The Artisan Baking Process
Not all bread is created equal. You don’t need to be a baker or a foodie to tell the difference between a crusty, freshly-baked HBC loaf versus the supermarket sliced variety – beyond that, however, things can get confusing.
“Artisan” is a term you see a lot in the food world these days, along with “craft”, “fresh” and “real.” They’re usually used to signify care, expertise and quality of ingredients, but currently there are no official restrictions on who can use these terms; so it’s always worth finding out the story behind the label.
At Hartford Baking Co. we use the word “artisan” to sum up just how much attention we give our products; the long, traditional processes we use and the way we closely monitor every single handmade loaf. It’s this hands-on attention to detail that makes our loaves different than what you buy on the supermarket shelf.
When different bakers get together to compare breads, bigger holes always win. Human hands are gentler than a piece of industrial machinery, so shaping all our loaves by hand allows us to keep all those gorgeous fermentation bubbles intact. This process leads to very pleasant, lightly textured bread, perfect for soaking up EVOO or a savory sauce.
Artisan bread is actually easier to digest, because the enzymes have had time to begin breaking down the gluten in the flour while fermenting. And it will last longer – as a rule, the longer the production process, the longer its shelf life will be.
The key to a flavorful loaf of bread is time and patience. Most of our breads take over 24 hours from start to finish. Mass-produced bread, on the other hand, uses various chemicals and high-energy mixers to speed up fermentation, resulting in a process that can take as little as 60 minutes from mix to bake.
By contrast, a long fermentation process gives the dough up to 24 hours to develop, allowing the natural enzymes to react with the flour in their own time for a much more robust flavor and texture.
Whether you call it “artisan,” “craft,” or anything else, it’s clear that traditional artisan method make an all-around better product. Whether you buy it from a market, a bakery or even make it yourself, there’s no doubt that slow and steady wins the baking race.
'The key to a flavorful loaf of bread is time and patience'
What makes your bread so unique?
Quite different from what you might find in your supermarket bakery, artisan breads represent the true time-honored craft of bread baking. “Artisan” implies made by hand, which is the method we use for all of our bread and pastries. Shaping loaves by hand is a more gentle process and does not overwork the dough as a machine would, yielding large, irregular holes (the essence of artisan bread).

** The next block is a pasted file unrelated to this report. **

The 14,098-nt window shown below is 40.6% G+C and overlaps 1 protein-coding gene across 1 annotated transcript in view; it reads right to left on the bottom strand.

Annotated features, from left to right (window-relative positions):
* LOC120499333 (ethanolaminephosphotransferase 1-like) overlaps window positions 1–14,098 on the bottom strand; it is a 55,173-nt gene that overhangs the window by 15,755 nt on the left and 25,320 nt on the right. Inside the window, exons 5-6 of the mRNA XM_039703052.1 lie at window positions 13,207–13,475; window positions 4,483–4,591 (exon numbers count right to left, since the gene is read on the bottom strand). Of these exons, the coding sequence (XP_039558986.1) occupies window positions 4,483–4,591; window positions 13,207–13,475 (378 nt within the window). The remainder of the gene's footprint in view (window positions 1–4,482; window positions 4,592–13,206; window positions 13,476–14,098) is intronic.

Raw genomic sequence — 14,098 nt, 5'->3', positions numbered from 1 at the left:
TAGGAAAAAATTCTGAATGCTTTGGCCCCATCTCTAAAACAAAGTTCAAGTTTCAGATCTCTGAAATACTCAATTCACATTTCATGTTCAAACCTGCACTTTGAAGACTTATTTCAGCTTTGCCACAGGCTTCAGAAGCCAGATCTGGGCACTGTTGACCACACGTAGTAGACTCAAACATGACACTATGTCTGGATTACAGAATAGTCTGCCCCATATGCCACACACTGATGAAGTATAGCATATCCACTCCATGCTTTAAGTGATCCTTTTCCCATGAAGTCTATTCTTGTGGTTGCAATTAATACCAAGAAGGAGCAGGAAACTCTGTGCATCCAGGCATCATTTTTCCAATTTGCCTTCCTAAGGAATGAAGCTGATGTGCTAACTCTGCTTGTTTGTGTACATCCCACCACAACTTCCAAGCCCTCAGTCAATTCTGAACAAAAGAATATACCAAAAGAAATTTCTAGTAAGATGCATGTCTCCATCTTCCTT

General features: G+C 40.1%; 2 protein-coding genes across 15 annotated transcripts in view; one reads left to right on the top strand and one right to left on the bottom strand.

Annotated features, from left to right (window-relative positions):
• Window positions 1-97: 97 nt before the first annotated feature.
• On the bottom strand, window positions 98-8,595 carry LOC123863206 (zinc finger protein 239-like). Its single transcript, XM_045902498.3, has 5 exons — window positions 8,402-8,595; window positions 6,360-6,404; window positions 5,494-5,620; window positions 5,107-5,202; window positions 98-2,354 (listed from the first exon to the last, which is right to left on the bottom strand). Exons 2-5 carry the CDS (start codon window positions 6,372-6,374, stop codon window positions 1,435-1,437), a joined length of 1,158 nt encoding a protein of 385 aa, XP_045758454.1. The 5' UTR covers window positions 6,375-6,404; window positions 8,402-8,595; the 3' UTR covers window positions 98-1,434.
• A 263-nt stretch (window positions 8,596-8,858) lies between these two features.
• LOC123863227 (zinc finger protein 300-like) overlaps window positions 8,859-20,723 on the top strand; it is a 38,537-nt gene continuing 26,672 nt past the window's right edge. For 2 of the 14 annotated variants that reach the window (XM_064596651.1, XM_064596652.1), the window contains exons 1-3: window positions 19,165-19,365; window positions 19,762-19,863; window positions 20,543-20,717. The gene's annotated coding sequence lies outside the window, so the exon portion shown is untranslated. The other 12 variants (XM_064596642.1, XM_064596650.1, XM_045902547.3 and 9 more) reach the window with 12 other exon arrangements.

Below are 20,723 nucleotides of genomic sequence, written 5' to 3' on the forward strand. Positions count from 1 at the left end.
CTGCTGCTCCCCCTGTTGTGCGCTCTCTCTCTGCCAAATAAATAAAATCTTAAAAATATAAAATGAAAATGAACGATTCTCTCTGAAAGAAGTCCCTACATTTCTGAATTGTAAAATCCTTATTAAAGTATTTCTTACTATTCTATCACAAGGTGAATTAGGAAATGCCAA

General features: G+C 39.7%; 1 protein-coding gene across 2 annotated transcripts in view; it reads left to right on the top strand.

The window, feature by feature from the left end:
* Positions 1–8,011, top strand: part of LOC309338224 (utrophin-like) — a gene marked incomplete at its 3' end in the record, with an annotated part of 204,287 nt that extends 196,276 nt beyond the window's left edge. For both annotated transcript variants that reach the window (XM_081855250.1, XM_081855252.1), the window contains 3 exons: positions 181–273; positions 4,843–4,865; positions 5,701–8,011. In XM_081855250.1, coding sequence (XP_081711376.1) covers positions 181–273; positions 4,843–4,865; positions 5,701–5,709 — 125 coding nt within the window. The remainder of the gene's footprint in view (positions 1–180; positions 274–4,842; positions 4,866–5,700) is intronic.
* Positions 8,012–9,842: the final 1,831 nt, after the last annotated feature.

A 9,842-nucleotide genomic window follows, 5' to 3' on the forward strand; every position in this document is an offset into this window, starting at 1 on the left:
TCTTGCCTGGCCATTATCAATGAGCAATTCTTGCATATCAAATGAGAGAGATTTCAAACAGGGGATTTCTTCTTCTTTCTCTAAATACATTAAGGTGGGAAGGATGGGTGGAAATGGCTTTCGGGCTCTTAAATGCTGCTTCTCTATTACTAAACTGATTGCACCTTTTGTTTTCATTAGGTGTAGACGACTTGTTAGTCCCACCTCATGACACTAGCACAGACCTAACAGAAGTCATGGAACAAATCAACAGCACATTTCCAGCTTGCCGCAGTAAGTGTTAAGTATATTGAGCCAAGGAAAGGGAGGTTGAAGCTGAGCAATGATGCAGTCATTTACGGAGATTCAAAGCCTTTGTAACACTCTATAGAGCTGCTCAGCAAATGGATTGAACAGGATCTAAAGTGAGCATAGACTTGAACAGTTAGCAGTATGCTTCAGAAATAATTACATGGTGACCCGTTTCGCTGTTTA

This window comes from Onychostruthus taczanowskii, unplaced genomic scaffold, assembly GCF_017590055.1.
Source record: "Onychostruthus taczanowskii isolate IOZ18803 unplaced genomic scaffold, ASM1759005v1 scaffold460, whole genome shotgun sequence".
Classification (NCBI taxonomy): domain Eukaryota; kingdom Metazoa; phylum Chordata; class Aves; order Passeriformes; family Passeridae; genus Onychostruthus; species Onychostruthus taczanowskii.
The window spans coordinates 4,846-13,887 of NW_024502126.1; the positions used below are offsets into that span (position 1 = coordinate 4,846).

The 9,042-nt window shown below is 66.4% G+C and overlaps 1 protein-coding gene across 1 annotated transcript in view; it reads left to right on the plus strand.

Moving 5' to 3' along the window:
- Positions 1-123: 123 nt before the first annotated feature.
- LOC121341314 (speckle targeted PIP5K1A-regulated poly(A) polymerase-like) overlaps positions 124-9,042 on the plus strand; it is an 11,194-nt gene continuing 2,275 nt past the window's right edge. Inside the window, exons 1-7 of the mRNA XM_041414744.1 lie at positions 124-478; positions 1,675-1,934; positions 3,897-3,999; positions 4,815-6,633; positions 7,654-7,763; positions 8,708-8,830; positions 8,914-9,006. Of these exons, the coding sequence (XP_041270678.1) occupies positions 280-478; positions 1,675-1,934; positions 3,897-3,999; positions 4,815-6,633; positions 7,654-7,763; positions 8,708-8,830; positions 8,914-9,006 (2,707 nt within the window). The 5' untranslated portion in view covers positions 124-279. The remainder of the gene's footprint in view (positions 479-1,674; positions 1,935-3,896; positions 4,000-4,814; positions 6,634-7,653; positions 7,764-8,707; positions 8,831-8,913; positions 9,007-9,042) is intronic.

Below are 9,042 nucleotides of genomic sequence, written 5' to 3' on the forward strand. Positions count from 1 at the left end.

Most of our breads contain only four or five ingredients: unbleached wheat flour, double-purified water, sea salt, and either instant yeast or our own homemade sourdough starter. It is this simplicity that makes bread such a universal and versatile food.
I am allergic to wheat and/or gluten. Do you make any bread I can eat?
Unfortunately, no. All of our breads contain wheat flour (white flour is still wheat flour). Gluten is a protein in wheat flour to which some people are allergic. While most people who are allergic to wheat or gluten have mild reactions it can be very severe for some, even fatal.
How do I store my bread?
In the unlikely event you have bread left over after the day of purchase, you can temporarily extend its shelf life by storing it in a sealed plastic bag, kept in a cool, dry place.
If you’d like to freeze your bread to eat at a later time, wrap it tightly in foil before placing it in a sealed plastic bag (preferably the airtight bags made specifically for freezer storage). Typically, bread can be frozen for up to two months.
To defrost bread, allow it to completely thaw at room temperature, then place the loaf in a 400-degree oven for 4 to 6 minutes. If you’re pressed for time, pull bread directly out of freezer and bake it in the foil it’s wrapped in for 15 to 30 minutes in a 350-degree oven.
We do not recommend storing bread in the refrigerator. The inside of your fridge is a low-moisture environment which will quicken the staling of your bread and dry it out.
Please do not microwave bread, as it leads to an extremely rubbery texture.